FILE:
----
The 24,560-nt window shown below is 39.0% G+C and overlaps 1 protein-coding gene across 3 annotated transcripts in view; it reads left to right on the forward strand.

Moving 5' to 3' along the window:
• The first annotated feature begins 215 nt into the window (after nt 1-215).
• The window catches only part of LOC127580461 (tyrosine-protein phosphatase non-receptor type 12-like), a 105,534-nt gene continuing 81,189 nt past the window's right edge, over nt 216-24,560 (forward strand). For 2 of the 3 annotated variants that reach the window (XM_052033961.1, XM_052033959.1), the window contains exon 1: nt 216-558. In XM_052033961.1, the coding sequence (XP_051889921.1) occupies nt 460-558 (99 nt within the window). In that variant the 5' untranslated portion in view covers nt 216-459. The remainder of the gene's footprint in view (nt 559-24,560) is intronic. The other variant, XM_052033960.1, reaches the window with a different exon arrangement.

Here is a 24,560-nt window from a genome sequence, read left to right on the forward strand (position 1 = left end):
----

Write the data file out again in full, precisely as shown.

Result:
The 24,560-nt window shown below is 39.0% G+C and overlaps 1 protein-coding gene across 3 annotated transcripts in view; it reads left to right on the forward strand.

Moving 5' to 3' along the window:
• The first annotated feature begins 215 nt into the window (after nt 1-215).
• The window catches only part of LOC127580461 (tyrosine-protein phosphatase non-receptor type 12-like), a 105,534-nt gene continuing 81,189 nt past the window's right edge, over nt 216-24,560 (forward strand). For 2 of the 3 annotated variants that reach the window (XM_052033961.1, XM_052033959.1), the window contains exon 1: nt 216-558. In XM_052033961.1, the coding sequence (XP_051889921.1) occupies nt 460-558 (99 nt within the window). In that variant the 5' untranslated portion in view covers nt 216-459. The remainder of the gene's footprint in view (nt 559-24,560) is intronic. The other variant, XM_052033960.1, reaches the window with a different exon arrangement.

Here is a 24,560-nt window from a genome sequence, read left to right on the forward strand (position 1 = left end):